But despite the American whiskey boom, Bourbon has not yet reached its sales peak of the 1970s according to Wahl. She says: “We still haven’t reached the peak volume Bourbon was seeing in the 1970s. Per‐capita consumption was also much lower, so the opportunity for even more growth is there.” Wahl notes that a near‐term challenge for the category is “continuing to understand the new landscape of consumer behaviour as it rapidly changes among the global pandemic”.

Rutledge is confident that investment in the category will continue. “It’s one industry that has survived the great recession, and it’s done well through Covid‐19,” he says. “We will continue the growth of the past 10 or 15 years. We’re still at the point where we’re just catching up from where the Bourbon industry was in the late 1960s/70s. The number of barrels ageing in 1968 reached the peak then it started dropping for about 20 years and levelled out. Back then about 10% of the barrels were targeted for export markets. Today it’s 40%. We’ve got a long, long way to go before we reach the peak and level out. I have no concerns about that. The future looks very bright for the industry.”

The pandemic is not the only issue shaking the industry. US president Donald Trump’s trade war is also wreaking havoc on distillers. Following Trump’s steel and aluminium tariffs in 2018, the EU and other nations fought back with their own punitive measures, catching American whiskey in the firing line.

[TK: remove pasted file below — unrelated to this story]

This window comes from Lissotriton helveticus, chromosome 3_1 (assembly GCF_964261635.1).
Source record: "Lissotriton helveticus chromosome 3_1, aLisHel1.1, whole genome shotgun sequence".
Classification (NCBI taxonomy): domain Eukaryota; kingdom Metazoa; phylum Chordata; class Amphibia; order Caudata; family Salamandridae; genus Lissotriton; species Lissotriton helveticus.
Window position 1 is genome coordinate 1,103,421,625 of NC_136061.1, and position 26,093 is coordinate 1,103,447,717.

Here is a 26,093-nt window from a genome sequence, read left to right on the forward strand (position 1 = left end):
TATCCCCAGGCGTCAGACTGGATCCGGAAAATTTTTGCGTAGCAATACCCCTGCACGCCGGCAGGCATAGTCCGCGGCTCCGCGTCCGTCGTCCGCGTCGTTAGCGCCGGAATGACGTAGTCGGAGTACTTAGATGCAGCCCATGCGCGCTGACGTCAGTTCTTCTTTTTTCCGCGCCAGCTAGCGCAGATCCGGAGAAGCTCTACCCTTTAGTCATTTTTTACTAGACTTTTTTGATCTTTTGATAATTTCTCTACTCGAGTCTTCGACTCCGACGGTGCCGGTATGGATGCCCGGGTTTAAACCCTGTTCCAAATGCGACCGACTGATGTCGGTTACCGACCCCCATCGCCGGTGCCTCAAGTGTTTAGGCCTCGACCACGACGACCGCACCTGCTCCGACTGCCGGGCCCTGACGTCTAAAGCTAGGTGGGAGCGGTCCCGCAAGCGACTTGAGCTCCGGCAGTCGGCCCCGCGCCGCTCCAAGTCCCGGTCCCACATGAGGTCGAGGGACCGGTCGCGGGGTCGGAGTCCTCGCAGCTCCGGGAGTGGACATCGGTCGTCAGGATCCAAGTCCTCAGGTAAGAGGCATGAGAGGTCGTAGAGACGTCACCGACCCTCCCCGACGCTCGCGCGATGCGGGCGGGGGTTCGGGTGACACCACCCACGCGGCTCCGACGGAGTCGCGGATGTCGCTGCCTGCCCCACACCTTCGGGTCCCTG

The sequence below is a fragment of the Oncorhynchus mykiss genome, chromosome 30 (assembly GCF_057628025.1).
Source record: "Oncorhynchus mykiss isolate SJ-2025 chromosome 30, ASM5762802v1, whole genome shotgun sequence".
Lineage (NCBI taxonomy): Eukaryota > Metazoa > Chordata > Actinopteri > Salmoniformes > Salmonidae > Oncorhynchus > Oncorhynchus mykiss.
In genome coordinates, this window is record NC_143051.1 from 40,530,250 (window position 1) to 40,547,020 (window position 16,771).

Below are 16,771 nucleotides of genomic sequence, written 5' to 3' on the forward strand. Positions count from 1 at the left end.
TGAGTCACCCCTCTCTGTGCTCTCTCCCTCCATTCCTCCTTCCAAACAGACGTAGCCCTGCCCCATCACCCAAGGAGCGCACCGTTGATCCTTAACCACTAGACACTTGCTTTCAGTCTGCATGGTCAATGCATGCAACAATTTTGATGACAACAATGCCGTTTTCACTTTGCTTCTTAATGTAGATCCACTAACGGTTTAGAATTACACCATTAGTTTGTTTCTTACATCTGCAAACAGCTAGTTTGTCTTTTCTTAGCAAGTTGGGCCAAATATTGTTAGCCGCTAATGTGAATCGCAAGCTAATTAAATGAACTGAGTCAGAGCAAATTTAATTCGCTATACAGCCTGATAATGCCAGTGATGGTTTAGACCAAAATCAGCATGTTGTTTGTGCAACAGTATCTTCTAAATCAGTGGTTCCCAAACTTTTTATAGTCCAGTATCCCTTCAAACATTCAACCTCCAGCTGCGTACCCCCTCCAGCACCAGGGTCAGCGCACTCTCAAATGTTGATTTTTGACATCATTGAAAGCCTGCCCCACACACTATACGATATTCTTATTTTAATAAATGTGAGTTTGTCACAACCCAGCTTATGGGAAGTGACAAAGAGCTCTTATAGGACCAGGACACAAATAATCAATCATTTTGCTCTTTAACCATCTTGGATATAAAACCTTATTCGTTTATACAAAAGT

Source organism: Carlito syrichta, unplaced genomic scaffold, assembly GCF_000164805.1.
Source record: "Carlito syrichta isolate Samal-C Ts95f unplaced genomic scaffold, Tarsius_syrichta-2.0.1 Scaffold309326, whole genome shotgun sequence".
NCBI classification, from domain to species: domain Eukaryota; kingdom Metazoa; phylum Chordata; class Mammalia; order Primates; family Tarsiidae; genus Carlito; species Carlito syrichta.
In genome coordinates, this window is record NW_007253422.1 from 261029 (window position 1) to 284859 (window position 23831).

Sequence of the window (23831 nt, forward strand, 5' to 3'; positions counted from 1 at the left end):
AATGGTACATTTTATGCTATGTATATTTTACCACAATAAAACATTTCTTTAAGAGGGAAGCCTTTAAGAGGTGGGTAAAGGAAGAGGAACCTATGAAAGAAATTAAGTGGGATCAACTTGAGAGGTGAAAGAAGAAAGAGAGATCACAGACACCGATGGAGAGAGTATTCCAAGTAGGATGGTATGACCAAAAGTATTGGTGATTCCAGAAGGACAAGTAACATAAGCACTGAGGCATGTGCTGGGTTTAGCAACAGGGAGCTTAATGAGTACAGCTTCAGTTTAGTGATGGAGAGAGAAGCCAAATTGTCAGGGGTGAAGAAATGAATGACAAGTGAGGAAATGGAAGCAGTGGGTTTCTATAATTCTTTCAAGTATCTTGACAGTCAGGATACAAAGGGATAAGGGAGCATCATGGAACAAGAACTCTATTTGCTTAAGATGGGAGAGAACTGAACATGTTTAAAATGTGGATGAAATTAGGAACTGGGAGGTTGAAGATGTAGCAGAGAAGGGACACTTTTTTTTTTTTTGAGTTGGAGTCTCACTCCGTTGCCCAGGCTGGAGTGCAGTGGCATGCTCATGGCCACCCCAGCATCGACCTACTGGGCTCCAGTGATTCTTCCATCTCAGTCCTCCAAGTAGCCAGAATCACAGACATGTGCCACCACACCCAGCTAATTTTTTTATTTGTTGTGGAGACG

LOSING CUSTOMERS

In the wake of the tit‐for‐tat tariffs, Patel is concerned about losing customers to other spirits categories. She says: “Retaliatory tariffs clearly make our products less competitive and encourage consumers to explore other non‐US spirits categories. These tariffs have slowed momentum in key markets such as Germany and the UK, and threaten a great American export success story.”

Luxco’s Mefford said craft distillers are paying the biggest price when it comes to the tariffs. “They don’t have the economy of scale like Brown‐Forman or Diageo with a broader portfolio. If you’re a smaller, independent producer, it’s added to your pricing and it becomes very difficult to sell. It’s a problem for us because it takes away money that we could invest in the brand. We’ve chosen to absorb as much of the tariff as we can so the pricing for importers and consumers doesn’t change. That can’t happen forever.”